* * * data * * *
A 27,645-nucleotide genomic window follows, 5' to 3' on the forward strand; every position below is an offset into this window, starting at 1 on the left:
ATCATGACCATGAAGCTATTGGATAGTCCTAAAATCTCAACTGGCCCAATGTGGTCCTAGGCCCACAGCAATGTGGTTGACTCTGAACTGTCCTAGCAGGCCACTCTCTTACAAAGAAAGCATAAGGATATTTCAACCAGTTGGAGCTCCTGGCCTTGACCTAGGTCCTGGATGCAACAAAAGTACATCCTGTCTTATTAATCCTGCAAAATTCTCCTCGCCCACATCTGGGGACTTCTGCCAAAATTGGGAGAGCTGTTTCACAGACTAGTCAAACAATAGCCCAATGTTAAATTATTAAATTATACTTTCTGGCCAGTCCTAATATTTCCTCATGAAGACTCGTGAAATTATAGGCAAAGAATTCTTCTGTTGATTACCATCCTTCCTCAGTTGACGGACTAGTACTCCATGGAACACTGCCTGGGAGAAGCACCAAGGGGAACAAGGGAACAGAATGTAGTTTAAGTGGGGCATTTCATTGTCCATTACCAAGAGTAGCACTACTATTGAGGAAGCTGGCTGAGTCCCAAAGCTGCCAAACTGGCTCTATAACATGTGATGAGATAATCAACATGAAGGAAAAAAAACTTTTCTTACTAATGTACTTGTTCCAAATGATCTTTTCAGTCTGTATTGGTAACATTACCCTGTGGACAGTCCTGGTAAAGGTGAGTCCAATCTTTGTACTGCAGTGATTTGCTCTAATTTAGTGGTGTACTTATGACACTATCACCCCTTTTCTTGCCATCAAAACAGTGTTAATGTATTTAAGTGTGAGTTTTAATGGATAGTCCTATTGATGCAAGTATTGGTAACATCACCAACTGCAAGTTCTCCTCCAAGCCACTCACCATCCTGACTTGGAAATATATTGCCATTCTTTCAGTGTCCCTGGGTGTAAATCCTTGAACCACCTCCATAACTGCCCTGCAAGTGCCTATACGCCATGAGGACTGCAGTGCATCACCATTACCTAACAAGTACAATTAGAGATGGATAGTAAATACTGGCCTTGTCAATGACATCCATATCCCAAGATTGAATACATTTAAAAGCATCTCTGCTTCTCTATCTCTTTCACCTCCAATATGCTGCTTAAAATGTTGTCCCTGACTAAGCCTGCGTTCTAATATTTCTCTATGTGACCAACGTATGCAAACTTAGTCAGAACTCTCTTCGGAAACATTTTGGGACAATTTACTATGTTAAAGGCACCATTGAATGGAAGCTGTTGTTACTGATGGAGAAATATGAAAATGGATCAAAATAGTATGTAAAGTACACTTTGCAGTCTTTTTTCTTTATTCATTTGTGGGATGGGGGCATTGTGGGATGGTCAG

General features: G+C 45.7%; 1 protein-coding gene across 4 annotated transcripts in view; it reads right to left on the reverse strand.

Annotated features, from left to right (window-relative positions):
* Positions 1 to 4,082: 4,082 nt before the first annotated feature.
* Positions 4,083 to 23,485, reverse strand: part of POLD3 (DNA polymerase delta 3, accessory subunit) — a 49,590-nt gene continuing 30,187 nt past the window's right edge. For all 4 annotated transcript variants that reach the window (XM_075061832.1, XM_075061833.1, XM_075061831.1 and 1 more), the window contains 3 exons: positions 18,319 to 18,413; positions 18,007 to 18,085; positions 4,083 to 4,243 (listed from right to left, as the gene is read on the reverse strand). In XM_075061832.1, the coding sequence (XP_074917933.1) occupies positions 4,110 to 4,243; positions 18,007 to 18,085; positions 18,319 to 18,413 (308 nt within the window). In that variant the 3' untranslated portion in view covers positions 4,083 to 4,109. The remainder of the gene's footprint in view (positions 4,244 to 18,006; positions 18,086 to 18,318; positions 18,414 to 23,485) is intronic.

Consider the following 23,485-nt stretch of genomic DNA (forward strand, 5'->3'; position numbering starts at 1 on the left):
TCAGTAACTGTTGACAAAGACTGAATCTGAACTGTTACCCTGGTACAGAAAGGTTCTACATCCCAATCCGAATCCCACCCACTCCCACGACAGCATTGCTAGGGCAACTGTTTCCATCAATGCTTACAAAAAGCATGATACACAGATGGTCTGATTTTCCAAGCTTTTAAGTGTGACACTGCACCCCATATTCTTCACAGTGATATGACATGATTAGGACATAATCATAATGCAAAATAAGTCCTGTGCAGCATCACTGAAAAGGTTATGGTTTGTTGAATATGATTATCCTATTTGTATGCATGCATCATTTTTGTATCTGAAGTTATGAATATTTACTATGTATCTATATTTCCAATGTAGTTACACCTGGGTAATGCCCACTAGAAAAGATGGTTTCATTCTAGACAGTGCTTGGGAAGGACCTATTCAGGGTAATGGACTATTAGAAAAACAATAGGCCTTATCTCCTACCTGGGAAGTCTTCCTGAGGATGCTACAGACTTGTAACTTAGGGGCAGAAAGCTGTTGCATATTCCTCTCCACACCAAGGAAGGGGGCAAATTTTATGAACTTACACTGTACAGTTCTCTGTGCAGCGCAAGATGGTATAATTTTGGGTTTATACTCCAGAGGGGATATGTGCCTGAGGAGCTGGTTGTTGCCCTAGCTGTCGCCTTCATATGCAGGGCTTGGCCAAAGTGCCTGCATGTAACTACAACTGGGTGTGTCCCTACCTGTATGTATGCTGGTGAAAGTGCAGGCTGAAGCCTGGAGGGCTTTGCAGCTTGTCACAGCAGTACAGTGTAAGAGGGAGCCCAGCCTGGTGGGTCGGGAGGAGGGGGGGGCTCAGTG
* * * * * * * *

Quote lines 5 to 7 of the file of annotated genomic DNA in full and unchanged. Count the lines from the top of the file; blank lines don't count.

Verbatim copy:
* Positions 1 to 4,082: 4,082 nt before the first annotated feature.
* Positions 4,083 to 23,485, reverse strand: part of POLD3 (DNA polymerase delta 3, accessory subunit) — a 49,590-nt gene continuing 30,187 nt past the window's right edge. For all 4 annotated transcript variants that reach the window (XM_075061832.1, XM_075061833.1, XM_075061831.1 and 1 more), the window contains 3 exons: positions 18,319 to 18,413; positions 18,007 to 18,085; positions 4,083 to 4,243 (listed from right to left, as the gene is read on the reverse strand). In XM_075061832.1, the coding sequence (XP_074917933.1) occupies positions 4,110 to 4,243; positions 18,007 to 18,085; positions 18,319 to 18,413 (308 nt within the window). In that variant the 3' untranslated portion in view covers positions 4,083 to 4,109. The remainder of the gene's footprint in view (positions 4,244 to 18,006; positions 18,086 to 18,318; positions 18,414 to 23,485) is intronic.

Consider the following 23,485-nt stretch of genomic DNA (forward strand, 5'->3'; position numbering starts at 1 on the left):